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2285 SPEED: an emergency department simulation training model which does not affect patient waiting times
  1. Michael Phillips,
  2. Sebastian Chong,
  3. Salwa Malik
  1. University Hospitals Sussex NHS Foundation Trust


Aims and Objectives JDs frequently report that they are unable to attend regular teaching due to departmental clinical pressures, representing lost opportunities for their training and development. There is need for development of training methods which minimise impact on clinical service delivery.

Therefore, our aim was to develop a simulation training model for Emergency Department (ED) JDs which would a) have minimal impact upon ED service provision and b) deliver tailored learning objectives according to the participants’ level of training.

Method and Design The “Simulation and Personalised Education in the Emergency Department” (SPEED) model was developed. On SPEED days, JDs and advanced clinical practitioners (ACPs) who were undertaking clinical duties in ED were invited on an individual basis to participate in a twenty-minute clinical simulation. Upon completion, the participant underwent a ten-minute debrief to reinforce predetermined learning objectives before returning to their clinical duties. Pre- and post-session questionnaires were conducted to assess acquisition of learning objectives. Departmental data on time to be seen by an ED clinician were collected retrospectively for SPEED days and comparable non-SPEED days.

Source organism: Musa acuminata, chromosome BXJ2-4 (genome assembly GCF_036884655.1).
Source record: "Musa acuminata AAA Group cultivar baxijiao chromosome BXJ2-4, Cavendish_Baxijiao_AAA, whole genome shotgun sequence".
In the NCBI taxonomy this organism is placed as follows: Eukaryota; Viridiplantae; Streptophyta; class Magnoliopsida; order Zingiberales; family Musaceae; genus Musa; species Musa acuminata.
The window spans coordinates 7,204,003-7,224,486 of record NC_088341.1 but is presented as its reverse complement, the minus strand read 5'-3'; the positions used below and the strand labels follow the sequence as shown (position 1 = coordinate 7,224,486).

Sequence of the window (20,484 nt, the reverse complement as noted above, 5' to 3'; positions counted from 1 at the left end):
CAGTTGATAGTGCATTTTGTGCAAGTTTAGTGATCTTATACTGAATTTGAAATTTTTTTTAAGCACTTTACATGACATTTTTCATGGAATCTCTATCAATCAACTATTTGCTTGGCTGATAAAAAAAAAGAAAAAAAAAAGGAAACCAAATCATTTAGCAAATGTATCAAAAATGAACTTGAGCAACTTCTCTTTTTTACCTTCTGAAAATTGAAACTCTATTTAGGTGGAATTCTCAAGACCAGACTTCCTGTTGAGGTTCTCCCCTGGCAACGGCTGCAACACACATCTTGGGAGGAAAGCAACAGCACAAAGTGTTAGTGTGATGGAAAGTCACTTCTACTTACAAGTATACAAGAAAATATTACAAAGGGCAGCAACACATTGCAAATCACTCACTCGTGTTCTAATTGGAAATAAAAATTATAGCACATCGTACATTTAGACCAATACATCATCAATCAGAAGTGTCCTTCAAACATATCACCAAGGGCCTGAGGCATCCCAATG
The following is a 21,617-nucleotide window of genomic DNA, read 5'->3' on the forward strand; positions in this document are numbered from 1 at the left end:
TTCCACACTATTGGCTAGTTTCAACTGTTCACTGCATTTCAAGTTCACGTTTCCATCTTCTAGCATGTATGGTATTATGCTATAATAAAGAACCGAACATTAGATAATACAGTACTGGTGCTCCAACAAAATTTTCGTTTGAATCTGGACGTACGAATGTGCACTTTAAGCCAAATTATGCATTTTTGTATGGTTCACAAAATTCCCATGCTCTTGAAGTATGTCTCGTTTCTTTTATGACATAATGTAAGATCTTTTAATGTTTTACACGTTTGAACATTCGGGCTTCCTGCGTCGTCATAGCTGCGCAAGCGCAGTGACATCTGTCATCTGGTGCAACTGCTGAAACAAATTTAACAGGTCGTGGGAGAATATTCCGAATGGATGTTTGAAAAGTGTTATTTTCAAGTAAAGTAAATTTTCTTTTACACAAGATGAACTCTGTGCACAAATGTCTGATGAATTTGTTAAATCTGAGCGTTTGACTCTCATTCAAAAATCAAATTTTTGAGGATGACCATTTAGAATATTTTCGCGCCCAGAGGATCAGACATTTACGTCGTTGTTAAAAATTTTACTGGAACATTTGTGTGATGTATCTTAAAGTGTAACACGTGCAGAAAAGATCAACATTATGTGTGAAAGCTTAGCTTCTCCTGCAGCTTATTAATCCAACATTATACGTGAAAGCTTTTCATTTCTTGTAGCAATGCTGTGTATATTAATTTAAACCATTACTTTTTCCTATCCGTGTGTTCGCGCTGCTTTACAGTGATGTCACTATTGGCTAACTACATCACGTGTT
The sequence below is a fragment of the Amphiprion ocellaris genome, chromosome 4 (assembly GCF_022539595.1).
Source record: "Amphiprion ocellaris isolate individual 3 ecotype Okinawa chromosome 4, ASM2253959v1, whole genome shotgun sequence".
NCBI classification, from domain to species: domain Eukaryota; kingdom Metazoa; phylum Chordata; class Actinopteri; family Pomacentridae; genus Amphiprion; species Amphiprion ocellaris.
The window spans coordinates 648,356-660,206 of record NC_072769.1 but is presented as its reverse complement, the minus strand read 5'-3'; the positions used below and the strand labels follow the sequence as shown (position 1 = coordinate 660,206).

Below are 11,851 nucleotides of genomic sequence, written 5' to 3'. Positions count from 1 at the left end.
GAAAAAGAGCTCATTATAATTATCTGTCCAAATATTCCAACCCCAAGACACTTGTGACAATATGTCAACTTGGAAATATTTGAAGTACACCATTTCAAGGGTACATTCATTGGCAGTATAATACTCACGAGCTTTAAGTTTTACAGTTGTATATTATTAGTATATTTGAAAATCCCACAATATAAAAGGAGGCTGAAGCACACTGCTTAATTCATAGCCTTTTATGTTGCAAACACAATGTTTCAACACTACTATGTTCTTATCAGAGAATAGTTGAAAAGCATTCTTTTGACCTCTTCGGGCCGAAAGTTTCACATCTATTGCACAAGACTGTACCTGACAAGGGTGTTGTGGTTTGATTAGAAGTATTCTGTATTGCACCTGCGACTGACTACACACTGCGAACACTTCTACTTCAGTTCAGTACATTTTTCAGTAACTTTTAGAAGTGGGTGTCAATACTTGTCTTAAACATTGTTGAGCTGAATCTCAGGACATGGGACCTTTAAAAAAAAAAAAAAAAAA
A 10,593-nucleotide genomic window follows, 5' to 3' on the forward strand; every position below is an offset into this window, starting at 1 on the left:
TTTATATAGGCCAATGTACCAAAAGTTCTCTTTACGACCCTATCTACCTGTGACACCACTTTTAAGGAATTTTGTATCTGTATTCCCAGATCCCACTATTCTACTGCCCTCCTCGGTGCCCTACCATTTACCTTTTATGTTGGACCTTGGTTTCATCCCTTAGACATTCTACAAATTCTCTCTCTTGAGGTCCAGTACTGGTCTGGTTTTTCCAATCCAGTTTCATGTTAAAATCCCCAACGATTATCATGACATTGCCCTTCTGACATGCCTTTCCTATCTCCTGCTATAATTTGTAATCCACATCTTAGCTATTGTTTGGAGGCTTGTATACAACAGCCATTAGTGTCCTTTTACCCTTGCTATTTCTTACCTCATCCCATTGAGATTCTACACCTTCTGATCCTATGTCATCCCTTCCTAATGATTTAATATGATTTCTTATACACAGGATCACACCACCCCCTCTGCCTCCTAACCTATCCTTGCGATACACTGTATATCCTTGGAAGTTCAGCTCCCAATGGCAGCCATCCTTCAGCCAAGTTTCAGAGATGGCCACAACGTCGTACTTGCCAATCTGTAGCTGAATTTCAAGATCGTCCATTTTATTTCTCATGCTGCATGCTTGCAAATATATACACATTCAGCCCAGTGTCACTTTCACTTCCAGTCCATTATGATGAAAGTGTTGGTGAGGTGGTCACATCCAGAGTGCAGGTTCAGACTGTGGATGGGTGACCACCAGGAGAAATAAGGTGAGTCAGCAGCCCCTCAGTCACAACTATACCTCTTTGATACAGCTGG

Results and Conclusion A total of 7 SPEED days were conducted over 6 months between September 2022 and March 2023. 65 JDs and ACPs participated across the seven days. On asking about the usefulness of the SPEED session for day-to-day practice, 41 participants responded “strongly agree” and 18 participants responded “agree”. 6 of the 7 SPEED days demonstrated a positive mean difference in post-session questionnaire score when compared to pre-test questionnaire. There was no statistically significant difference in time to see clinician between SPEED days and comparable non-SPEED days.

The SPEED model demonstrates acquisition of learning objectives which are relevant to day-to-day practice. There is no evidence that delivery of this training method significantly affects waiting times. Adoption of this training strategy may improve training opportunities for other ED clinicians.

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